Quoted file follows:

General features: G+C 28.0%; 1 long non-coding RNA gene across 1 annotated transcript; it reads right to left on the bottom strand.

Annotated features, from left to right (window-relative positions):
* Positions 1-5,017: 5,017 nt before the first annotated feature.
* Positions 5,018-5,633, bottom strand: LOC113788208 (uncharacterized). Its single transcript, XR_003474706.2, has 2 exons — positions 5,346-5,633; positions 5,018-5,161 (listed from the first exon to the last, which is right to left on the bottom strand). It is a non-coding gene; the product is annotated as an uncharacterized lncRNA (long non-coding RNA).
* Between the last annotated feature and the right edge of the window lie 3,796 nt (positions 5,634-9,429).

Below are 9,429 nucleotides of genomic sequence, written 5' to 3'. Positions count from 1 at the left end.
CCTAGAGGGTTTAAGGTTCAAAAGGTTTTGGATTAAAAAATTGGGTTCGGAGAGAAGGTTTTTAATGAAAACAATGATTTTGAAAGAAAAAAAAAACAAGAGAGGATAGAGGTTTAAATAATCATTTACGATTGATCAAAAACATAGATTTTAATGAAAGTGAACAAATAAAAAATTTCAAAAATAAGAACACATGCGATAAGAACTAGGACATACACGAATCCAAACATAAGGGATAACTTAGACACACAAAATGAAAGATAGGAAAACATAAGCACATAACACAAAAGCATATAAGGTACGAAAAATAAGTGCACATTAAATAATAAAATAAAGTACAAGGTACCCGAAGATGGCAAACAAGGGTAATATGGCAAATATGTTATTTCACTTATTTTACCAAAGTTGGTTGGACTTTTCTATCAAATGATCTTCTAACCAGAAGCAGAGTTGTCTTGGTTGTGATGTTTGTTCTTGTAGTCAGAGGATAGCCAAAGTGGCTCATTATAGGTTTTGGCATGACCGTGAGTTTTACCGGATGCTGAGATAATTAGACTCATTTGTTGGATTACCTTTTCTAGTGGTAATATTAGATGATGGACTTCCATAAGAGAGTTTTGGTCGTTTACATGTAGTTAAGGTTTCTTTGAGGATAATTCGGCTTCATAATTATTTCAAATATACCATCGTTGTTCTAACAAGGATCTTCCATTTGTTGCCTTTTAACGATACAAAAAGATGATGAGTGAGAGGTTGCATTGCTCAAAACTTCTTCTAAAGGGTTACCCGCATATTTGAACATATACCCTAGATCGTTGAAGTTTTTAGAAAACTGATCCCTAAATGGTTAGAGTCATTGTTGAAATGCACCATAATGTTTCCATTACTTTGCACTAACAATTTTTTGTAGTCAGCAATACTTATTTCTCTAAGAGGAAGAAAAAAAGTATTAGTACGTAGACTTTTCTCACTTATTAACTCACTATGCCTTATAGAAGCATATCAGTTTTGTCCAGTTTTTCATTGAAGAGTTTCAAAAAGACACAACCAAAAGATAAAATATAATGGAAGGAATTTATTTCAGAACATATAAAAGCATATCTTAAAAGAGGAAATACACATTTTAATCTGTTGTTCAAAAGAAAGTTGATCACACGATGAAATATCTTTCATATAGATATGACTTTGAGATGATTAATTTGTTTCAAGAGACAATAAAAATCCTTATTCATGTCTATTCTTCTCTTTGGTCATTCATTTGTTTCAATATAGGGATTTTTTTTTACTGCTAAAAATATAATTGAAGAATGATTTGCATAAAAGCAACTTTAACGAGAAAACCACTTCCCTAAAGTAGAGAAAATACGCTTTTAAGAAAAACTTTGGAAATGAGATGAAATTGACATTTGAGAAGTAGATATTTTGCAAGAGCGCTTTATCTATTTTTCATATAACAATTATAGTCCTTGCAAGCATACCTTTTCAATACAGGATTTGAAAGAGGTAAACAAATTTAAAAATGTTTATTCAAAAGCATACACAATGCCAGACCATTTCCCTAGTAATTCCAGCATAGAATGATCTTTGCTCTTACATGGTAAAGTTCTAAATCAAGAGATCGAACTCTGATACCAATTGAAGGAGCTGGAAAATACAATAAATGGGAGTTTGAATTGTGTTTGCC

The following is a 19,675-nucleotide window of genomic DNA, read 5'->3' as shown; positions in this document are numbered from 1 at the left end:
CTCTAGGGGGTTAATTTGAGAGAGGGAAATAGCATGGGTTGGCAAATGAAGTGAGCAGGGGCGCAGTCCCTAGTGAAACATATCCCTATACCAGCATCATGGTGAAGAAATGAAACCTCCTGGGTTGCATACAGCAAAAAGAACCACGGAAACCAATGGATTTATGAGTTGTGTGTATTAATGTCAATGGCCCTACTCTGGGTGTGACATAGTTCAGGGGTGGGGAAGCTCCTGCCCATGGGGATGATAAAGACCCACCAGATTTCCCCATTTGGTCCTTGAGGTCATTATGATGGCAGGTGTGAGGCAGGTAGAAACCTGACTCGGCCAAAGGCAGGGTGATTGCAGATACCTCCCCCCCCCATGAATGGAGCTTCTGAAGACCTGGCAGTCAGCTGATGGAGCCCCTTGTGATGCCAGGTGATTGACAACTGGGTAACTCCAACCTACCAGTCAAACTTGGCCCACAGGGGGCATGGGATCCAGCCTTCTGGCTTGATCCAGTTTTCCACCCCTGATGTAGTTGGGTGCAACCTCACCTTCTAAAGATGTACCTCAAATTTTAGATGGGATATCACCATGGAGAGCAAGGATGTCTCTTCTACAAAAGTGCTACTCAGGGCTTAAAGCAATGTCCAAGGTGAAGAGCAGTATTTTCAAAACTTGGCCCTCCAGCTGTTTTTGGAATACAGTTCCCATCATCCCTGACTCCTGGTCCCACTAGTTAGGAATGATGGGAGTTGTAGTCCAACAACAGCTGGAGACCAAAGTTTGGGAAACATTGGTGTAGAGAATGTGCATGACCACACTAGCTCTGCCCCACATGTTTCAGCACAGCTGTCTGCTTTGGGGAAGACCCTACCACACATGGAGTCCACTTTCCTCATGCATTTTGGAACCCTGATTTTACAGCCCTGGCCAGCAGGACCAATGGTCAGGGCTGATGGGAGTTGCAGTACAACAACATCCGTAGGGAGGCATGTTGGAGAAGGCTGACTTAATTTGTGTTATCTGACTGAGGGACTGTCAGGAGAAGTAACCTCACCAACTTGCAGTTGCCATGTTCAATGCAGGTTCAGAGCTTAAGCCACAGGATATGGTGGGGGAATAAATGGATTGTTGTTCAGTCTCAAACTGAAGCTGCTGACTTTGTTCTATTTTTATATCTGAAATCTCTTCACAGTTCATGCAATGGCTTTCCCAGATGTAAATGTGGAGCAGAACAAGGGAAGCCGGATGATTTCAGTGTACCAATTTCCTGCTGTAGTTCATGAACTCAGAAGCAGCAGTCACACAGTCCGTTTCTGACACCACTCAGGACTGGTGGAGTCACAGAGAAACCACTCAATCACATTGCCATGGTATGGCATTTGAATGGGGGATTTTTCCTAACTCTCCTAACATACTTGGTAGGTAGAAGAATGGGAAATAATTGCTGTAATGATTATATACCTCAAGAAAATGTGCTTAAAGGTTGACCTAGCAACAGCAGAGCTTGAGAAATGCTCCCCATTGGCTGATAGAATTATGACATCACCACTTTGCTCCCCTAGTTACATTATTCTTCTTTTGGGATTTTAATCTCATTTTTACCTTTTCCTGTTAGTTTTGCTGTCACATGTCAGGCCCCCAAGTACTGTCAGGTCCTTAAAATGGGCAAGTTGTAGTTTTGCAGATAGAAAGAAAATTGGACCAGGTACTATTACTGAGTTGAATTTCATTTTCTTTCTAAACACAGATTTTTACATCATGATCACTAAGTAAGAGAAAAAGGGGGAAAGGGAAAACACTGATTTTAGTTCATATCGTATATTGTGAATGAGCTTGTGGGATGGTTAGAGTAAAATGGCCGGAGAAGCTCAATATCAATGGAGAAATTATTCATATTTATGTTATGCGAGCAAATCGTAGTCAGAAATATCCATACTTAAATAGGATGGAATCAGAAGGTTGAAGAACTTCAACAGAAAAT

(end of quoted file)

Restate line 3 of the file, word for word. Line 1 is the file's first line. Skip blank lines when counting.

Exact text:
* Positions 1-5,017: 5,017 nt before the first annotated feature.